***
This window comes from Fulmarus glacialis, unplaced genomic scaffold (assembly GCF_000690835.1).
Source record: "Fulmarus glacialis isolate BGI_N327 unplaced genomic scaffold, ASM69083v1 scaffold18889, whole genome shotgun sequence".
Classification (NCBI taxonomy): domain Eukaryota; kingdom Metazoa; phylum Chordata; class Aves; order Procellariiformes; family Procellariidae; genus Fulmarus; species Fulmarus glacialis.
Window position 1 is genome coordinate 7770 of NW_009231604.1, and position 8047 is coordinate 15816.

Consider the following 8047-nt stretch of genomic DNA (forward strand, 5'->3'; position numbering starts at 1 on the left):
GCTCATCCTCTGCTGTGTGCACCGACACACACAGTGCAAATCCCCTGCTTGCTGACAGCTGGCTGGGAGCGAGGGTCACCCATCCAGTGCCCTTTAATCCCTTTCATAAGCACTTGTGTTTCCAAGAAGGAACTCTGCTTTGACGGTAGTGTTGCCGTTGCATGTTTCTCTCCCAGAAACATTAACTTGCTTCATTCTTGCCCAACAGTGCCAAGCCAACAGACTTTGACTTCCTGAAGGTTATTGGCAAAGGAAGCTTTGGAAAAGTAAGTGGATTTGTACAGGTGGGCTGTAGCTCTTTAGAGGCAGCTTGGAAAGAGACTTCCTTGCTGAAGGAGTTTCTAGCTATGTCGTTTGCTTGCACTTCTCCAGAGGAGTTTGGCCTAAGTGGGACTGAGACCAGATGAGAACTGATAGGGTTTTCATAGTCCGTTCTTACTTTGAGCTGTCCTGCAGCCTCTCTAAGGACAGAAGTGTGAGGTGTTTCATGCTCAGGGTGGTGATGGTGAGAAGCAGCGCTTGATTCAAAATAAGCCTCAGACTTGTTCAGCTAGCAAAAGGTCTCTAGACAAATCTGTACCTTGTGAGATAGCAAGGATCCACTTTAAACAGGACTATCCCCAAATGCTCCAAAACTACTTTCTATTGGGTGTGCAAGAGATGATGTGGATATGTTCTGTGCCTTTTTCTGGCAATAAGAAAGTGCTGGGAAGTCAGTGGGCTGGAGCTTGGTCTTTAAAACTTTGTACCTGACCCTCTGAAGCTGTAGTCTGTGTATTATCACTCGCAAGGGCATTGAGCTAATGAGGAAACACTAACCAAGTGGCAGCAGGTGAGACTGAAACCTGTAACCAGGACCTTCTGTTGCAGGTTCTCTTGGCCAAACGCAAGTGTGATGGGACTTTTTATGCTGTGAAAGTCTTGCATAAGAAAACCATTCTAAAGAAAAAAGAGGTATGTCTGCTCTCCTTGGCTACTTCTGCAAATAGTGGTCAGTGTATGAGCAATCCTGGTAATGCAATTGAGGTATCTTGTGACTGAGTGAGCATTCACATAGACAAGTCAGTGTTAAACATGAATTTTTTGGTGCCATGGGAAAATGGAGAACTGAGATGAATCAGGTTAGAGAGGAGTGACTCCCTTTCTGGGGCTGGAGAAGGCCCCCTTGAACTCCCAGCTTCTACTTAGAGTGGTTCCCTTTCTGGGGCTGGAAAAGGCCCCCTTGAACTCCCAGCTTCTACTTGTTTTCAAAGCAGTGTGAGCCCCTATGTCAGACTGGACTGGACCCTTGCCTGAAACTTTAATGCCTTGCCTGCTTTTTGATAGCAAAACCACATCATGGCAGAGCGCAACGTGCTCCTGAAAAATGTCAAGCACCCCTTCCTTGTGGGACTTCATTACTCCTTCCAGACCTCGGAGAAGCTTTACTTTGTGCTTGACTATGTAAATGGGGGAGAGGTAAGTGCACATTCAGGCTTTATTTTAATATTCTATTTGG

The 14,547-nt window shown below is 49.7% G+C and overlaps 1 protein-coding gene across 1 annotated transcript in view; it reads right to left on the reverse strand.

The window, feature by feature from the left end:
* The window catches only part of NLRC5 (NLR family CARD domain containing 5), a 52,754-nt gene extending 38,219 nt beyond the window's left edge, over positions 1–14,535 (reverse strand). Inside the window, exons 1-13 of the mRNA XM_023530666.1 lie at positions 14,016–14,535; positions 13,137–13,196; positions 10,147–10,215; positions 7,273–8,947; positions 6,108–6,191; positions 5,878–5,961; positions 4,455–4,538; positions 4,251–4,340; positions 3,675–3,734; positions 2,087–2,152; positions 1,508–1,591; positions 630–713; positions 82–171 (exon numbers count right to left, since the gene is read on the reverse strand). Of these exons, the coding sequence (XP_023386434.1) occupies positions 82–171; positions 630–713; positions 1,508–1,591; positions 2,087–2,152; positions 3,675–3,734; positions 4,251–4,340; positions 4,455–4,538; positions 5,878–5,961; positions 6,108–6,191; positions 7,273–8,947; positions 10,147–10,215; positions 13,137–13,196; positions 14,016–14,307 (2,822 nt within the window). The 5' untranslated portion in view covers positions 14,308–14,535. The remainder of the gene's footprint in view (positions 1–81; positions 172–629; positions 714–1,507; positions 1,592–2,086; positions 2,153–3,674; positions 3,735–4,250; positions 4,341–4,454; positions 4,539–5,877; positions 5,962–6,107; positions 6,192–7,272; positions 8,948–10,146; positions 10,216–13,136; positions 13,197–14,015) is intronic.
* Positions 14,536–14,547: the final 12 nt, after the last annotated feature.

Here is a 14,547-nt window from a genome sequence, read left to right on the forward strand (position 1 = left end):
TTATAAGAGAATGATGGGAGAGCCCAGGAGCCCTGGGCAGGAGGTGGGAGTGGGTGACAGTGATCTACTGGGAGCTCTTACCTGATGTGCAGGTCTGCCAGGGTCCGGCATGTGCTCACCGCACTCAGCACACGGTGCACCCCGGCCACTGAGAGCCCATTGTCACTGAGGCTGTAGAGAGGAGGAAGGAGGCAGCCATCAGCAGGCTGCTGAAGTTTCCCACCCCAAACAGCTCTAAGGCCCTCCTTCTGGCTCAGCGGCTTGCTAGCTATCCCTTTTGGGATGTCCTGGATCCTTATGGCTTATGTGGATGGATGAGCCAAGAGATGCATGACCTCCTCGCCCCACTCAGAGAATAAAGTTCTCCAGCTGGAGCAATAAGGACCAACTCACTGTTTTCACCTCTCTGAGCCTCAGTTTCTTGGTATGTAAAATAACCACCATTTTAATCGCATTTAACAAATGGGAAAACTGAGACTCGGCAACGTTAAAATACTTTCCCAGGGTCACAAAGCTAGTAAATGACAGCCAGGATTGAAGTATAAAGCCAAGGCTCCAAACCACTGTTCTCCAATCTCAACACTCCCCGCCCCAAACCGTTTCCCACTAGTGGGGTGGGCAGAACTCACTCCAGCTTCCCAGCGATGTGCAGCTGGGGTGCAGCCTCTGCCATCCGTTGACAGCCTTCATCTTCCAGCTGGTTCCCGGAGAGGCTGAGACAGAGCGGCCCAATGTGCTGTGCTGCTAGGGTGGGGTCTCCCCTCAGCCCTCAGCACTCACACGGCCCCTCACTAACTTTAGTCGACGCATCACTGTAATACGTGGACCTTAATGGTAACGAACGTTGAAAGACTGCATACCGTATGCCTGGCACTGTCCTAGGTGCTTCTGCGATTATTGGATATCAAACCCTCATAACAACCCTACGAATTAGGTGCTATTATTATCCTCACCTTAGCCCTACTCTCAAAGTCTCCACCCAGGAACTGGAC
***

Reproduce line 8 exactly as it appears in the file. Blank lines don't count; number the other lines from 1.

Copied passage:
The window, feature by feature from the left end: